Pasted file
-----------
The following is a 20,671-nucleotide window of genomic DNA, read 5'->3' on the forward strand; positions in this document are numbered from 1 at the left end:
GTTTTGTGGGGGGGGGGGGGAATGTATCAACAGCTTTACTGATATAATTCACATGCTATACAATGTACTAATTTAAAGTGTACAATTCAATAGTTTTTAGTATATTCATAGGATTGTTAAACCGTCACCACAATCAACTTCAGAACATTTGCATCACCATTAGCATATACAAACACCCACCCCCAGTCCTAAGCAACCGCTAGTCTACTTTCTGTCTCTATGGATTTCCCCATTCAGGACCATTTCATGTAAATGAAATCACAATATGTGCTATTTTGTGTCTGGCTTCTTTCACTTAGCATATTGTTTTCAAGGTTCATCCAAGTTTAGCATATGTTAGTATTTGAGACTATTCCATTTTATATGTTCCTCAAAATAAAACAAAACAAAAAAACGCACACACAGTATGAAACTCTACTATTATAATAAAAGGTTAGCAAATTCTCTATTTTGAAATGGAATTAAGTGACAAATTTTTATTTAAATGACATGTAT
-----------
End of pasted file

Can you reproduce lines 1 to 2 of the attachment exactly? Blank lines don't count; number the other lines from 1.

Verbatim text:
The following is a 20,671-nucleotide window of genomic DNA, read 5'->3' on the forward strand; positions in this document are numbered from 1 at the left end:
GTTTTGTGGGGGGGGGGGGGAATGTATCAACAGCTTTACTGATATAATTCACATGCTATACAATGTACTAATTTAAAGTGTACAATTCAATAGTTTTTAGTATATTCATAGGATTGTTAAACCGTCACCACAATCAACTTCAGAACATTTGCATCACCATTAGCATATACAAACACCCACCCCCAGTCCTAAGCAACCGCTAGTCTACTTTCTGTCTCTATGGATTTCCCCATTCAGGACCATTTCATGTAAATGAAATCACAATATGTGCTATTTTGTGTCTGGCTTCTTTCACTTAGCATATTGTTTTCAAGGTTCATCCAAGTTTAGCATATGTTAGTATTTGAGACTATTCCATTTTATATGTTCCTCAAAATAAAACAAAACAAAAAAACGCACACACAGTATGAAACTCTACTATTATAATAAAAGGTTAGCAAATTCTCTATTTTGAAATGGAATTAAGTGACAAATTTTTATTTAAATGACATGTAT